By Joan Goodchild, Contributing Writer
Shrewsbury – One might suspect Pam Krause has a little bit of the freshwater of Lake Quinsigamond running through her veins. The Shrewsbury native and Shrewsbury High School (SHS) Girl's Crew team coach has been involved with competitive rowing most of her life, both watching crew on the sidelines of the lake and coaching for several decades.
The SHS Crew program was founded by Krause's grandfather, Kenneth F. Burns, in 1937 and celebrated its 75th anniversary in September. The team marked the occasion over an entire weekend with several events, including a reception for alumni and friends, crew races, a cookout, and a “learn to row” workshop. The celebration weekend was capped off with the team marching in the Spirit of Shrewsbury parade on Sunday.
Krause said she has been down on the water, getting involved with the team since she was a little girl. When her grandfather, an avid oarsman and world-record holder in rowing, started the crew program, he was the Chief of Police in Shrewsbury, so he used his position in the community to recruit members.
“He started pulling people in that way,” explained Krause, who is also a physical education teacher at SHS. “And if kids got in trouble, he brought them down and put them on the crew.”
Burns coached boys crew until his death in 1982.? Burns daughter, Barbara Burns Caron, became the girls crew coach in 1975 when the program was launched. Krause herself took over for her grandfather at his retirement and was the boys coach until 2005. She now serves as coach for the girl's team. Her husband, Russ Krause, currently serves as the coach for the boys team.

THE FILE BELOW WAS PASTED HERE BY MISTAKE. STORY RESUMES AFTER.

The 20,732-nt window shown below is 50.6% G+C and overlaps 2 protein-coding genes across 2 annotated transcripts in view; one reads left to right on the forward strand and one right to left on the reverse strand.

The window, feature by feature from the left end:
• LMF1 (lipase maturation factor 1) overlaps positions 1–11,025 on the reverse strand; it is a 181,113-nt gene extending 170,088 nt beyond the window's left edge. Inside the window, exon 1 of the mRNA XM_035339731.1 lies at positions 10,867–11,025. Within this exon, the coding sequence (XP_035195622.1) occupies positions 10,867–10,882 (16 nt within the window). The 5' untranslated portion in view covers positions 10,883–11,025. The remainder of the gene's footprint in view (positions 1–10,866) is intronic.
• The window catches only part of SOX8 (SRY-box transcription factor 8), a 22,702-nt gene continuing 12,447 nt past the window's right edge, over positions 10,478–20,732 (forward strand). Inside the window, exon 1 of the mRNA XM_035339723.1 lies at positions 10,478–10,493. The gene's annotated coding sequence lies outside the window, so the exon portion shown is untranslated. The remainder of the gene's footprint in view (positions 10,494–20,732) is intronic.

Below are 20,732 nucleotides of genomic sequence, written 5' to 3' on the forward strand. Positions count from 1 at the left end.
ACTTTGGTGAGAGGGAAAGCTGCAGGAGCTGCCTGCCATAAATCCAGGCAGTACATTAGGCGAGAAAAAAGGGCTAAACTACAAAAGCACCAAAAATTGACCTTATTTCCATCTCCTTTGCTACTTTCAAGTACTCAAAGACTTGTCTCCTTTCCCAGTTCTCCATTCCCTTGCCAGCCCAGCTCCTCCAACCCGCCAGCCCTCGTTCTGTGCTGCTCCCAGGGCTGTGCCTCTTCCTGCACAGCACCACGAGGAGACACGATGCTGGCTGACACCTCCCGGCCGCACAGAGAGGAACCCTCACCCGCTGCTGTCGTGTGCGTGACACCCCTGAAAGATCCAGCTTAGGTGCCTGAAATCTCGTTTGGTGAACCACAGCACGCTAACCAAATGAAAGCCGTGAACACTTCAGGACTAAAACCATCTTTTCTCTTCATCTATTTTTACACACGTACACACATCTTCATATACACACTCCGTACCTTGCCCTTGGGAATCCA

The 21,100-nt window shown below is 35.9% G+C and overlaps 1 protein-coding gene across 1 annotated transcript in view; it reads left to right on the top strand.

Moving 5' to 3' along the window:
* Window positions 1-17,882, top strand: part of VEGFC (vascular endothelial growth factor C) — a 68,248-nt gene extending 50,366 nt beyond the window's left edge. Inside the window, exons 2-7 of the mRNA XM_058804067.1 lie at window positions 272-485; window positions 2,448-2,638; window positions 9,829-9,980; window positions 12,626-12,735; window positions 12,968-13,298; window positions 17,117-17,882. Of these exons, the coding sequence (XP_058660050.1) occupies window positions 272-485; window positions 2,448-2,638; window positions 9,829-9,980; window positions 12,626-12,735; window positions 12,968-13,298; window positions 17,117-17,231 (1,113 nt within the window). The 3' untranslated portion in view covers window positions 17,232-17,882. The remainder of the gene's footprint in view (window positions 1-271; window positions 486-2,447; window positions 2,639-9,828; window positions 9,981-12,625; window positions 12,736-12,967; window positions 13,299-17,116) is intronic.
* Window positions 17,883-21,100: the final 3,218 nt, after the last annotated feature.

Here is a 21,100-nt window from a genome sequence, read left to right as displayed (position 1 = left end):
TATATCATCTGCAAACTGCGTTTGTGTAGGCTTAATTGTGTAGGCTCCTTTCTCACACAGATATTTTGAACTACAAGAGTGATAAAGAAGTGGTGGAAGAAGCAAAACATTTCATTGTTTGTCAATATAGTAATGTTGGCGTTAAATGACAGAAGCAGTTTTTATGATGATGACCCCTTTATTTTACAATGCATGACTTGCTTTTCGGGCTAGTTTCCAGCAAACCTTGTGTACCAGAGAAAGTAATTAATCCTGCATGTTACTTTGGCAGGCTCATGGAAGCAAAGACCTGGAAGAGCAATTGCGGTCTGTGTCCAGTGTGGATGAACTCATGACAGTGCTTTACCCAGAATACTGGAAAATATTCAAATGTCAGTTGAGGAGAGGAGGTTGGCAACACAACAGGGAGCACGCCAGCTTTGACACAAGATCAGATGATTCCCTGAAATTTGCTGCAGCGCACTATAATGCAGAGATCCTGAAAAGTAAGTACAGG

Over the years, Krause said the community has been very supportive of the SHS Crew program. Many local businesses and families, including the Donahues, the Coghlins, the Doyles, the Miners and the late Anthony “Spag” Borgatti have all donated money, boats and equipment over the years. The donations are greatly appreciated as the price tag of rowing is high, said Krause.
“It's an expensive sport to run,” she said “New boats are typically $35,000.”
Krause said the SHS teams have seen national championships over the years and have produced many team members who have gone on to do great things personally and professionally.
“I think because of the skills they develop here and the work that they put in that it helps them rise to top of their professions later on.”
Krause, who first developed her love of crew from her own grandfather, now has two young grandchildren herself.
“They might row too someday,” she laughed. “But they'se got awhile!”